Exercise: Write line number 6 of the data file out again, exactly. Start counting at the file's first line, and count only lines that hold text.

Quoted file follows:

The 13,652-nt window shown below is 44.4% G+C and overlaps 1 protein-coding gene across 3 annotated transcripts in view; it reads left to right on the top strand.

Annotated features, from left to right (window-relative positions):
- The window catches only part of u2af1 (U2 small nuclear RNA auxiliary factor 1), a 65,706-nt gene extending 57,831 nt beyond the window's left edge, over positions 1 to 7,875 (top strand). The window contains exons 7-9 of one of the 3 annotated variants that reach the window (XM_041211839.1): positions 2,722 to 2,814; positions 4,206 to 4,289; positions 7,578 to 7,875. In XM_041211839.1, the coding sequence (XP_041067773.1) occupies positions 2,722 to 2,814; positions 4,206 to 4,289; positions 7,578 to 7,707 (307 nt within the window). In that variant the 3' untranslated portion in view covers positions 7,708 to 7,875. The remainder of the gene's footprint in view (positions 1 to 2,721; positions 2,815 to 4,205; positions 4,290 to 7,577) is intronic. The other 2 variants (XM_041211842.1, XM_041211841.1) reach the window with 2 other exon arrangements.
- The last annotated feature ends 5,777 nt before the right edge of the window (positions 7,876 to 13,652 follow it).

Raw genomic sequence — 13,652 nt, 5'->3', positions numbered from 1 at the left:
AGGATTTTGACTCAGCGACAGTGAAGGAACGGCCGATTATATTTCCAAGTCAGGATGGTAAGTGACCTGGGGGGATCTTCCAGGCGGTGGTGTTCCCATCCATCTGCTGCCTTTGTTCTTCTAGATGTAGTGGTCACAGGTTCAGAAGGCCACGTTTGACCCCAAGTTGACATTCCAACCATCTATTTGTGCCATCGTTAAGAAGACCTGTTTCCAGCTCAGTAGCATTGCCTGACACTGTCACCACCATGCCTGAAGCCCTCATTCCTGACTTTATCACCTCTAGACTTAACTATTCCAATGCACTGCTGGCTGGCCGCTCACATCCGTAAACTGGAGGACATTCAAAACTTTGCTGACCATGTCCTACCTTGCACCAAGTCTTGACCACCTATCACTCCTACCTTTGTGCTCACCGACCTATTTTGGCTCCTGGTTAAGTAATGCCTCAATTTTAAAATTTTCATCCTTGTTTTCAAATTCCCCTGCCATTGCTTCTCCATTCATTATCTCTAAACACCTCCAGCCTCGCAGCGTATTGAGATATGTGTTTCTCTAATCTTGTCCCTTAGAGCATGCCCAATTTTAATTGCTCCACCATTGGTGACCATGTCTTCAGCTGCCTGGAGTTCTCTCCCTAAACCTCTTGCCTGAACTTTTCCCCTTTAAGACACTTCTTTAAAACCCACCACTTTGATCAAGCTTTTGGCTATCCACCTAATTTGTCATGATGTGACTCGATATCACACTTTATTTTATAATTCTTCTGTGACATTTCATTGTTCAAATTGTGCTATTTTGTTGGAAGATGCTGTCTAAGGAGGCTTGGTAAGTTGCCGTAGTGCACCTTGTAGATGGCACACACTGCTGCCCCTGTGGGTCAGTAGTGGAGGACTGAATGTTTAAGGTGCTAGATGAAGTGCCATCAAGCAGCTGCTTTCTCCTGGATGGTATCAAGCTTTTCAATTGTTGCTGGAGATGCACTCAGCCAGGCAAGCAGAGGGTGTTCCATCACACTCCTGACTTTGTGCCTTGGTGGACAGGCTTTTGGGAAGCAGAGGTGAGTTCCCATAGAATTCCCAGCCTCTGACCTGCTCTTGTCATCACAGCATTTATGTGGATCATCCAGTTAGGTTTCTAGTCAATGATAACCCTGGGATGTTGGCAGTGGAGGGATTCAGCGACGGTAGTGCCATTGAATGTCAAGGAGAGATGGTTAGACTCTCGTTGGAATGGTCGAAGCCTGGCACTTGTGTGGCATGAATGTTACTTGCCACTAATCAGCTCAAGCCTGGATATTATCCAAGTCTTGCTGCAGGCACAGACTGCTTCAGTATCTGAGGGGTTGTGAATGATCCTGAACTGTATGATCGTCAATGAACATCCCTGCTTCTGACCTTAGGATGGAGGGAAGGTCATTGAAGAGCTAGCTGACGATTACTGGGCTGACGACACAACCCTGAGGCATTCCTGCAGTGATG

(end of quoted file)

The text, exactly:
AGGATTTTGACTCAGCGACAGTGAAGGAACGGCCGATTATATTTCCAAGTCAGGATGGTAAGTGACCTGGGGGGATCTTCCAGGCGGTGGTGTTCCCATCCATCTGCTGCCTTTGTTCTTCTAGATGTAGTGGTCACAGGTTCAGAAGGCCACGTTTGACCCCAAGTTGACATTCCAACCATCTATTTGTGCCATCGTTAAGAAGACCTGTTTCCAGCTCAGTAGCATTGCCTGACACTGTCACCACCATGCCTGAAGCCCTCATTCCTGACTTTATCACCTCTAGACTTAACTATTCCAATGCACTGCTGGCTGGCCGCTCACATCCGTAAACTGGAGGACATTCAAAACTTTGCTGACCATGTCCTACCTTGCACCAAGTCTTGACCACCTATCACTCCTACCTTTGTGCTCACCGACCTATTTTGGCTCCTGGTTAAGTAATGCCTCAATTTTAAAATTTTCATCCTTGTTTTCAAATTCCCCTGCCATTGCTTCTCCATTCATTATCTCTAAACACCTCCAGCCTCGCAGCGTATTGAGATATGTGTTTCTCTAATCTTGTCCCTTAGAGCATGCCCAATTTTAATTGCTCCACCATTGGTGACCATGTCTTCAGCTGCCTGGAGTTCTCTCCCTAAACCTCTTGCCTGAACTTTTCCCCTTTAAGACACTTCTTTAAAACCCACCACTTTGATCAAGCTTTTGGCTATCCACCTAATTTGTCATGATGTGACTCGATATCACACTTTATTTTATAATTCTTCTGTGACATTTCATTGTTCAAATTGTGCTATTTTGTTGGAAGATGCTGTCTAAGGAGGCTTGGTAAGTTGCCGTAGTGCACCTTGTAGATGGCACACACTGCTGCCCCTGTGGGTCAGTAGTGGAGGACTGAATGTTTAAGGTGCTAGATGAAGTGCCATCAAGCAGCTGCTTTCTCCTGGATGGTATCAAGCTTTTCAATTGTTGCTGGAGATGCACTCAGCCAGGCAAGCAGAGGGTGTTCCATCACACTCCTGACTTTGTGCCTTGGTGGACAGGCTTTTGGGAAGCAGAGGTGAGTTCCCATAGAATTCCCAGCCTCTGACCTGCTCTTGTCATCACAGCATTTATGTGGATCATCCAGTTAGGTTTCTAGTCAATGATAACCCTGGGATGTTGGCAGTGGAGGGATTCAGCGACGGTAGTGCCATTGAATGTCAAGGAGAGATGGTTAGACTCTCGTTGGAATGGTCGAAGCCTGGCACTTGTGTGGCATGAATGTTACTTGCCACTAATCAGCTCAAGCCTGGATATTATCCAAGTCTTGCTGCAGGCACAGACTGCTTCAGTATCTGAGGGGTTGTGAATGATCCTGAACTGTATGATCGTCAATGAACATCCCTGCTTCTGACCTTAGGATGGAGGGAAGGTCATTGAAGAGCTAGCTGACGATTACTGGGCTGACGACACAACCCTGAGGCATTCCTGCAGTGATG